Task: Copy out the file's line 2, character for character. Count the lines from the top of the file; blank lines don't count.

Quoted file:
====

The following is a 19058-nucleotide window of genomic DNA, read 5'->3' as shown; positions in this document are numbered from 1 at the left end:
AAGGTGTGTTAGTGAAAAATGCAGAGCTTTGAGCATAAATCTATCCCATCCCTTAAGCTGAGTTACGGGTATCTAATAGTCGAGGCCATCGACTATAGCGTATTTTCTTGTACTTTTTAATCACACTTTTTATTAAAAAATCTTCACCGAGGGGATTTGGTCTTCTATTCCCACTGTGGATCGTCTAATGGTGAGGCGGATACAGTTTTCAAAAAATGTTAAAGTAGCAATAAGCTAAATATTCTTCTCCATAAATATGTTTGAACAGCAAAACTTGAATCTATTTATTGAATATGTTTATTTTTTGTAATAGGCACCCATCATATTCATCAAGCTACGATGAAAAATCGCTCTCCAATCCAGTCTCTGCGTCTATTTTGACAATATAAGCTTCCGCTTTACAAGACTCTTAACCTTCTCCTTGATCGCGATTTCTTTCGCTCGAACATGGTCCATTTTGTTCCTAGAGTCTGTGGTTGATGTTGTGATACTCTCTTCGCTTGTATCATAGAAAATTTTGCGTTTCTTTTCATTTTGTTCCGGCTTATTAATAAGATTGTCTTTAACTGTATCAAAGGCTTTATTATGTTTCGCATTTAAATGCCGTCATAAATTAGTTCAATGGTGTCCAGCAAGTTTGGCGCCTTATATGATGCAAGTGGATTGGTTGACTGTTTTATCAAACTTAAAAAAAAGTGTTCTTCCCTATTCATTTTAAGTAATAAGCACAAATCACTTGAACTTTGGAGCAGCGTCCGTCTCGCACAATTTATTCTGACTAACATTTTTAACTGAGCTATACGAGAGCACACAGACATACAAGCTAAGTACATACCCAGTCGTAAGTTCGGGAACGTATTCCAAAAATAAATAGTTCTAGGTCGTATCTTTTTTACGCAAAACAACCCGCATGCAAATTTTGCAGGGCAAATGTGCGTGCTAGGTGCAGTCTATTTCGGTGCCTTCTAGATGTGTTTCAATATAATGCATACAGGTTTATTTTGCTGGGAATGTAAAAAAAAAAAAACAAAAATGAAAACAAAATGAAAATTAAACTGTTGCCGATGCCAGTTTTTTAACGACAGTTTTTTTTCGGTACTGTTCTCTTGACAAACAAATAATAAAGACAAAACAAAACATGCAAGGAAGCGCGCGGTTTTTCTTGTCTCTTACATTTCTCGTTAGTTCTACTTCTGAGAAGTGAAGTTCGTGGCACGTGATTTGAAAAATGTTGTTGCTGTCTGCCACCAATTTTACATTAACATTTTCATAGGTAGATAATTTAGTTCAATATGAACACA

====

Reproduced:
AAGGTGTGTTAGTGAAAAATGCAGAGCTTTGAGCATAAATCTATCCCATCCCTTAAGCTGAGTTACGGGTATCTAATAGTCGAGGCCATCGACTATAGCGTATTTTCTTGTACTTTTTAATCACACTTTTTATTAAAAAATCTTCACCGAGGGGATTTGGTCTTCTATTCCCACTGTGGATCGTCTAATGGTGAGGCGGATACAGTTTTCAAAAAATGTTAAAGTAGCAATAAGCTAAATATTCTTCTCCATAAATATGTTTGAACAGCAAAACTTGAATCTATTTATTGAATATGTTTATTTTTTGTAATAGGCACCCATCATATTCATCAAGCTACGATGAAAAATCGCTCTCCAATCCAGTCTCTGCGTCTATTTTGACAATATAAGCTTCCGCTTTACAAGACTCTTAACCTTCTCCTTGATCGCGATTTCTTTCGCTCGAACATGGTCCATTTTGTTCCTAGAGTCTGTGGTTGATGTTGTGATACTCTCTTCGCTTGTATCATAGAAAATTTTGCGTTTCTTTTCATTTTGTTCCGGCTTATTAATAAGATTGTCTTTAACTGTATCAAAGGCTTTATTATGTTTCGCATTTAAATGCCGTCATAAATTAGTTCAATGGTGTCCAGCAAGTTTGGCGCCTTATATGATGCAAGTGGATTGGTTGACTGTTTTATCAAACTTAAAAAAAAGTGTTCTTCCCTATTCATTTTAAGTAATAAGCACAAATCACTTGAACTTTGGAGCAGCGTCCGTCTCGCACAATTTATTCTGACTAACATTTTTAACTGAGCTATACGAGAGCACACAGACATACAAGCTAAGTACATACCCAGTCGTAAGTTCGGGAACGTATTCCAAAAATAAATAGTTCTAGGTCGTATCTTTTTTACGCAAAACAACCCGCATGCAAATTTTGCAGGGCAAATGTGCGTGCTAGGTGCAGTCTATTTCGGTGCCTTCTAGATGTGTTTCAATATAATGCATACAGGTTTATTTTGCTGGGAATGTAAAAAAAAAAAAACAAAAATGAAAACAAAATGAAAATTAAACTGTTGCCGATGCCAGTTTTTTAACGACAGTTTTTTTTCGGTACTGTTCTCTTGACAAACAAATAATAAAGACAAAACAAAACATGCAAGGAAGCGCGCGGTTTTTCTTGTCTCTTACATTTCTCGTTAGTTCTACTTCTGAGAAGTGAAGTTCGTGGCACGTGATTTGAAAAATGTTGTTGCTGTCTGCCACCAATTTTACATTAACATTTTCATAGGTAGATAATTTAGTTCAATATGAACACA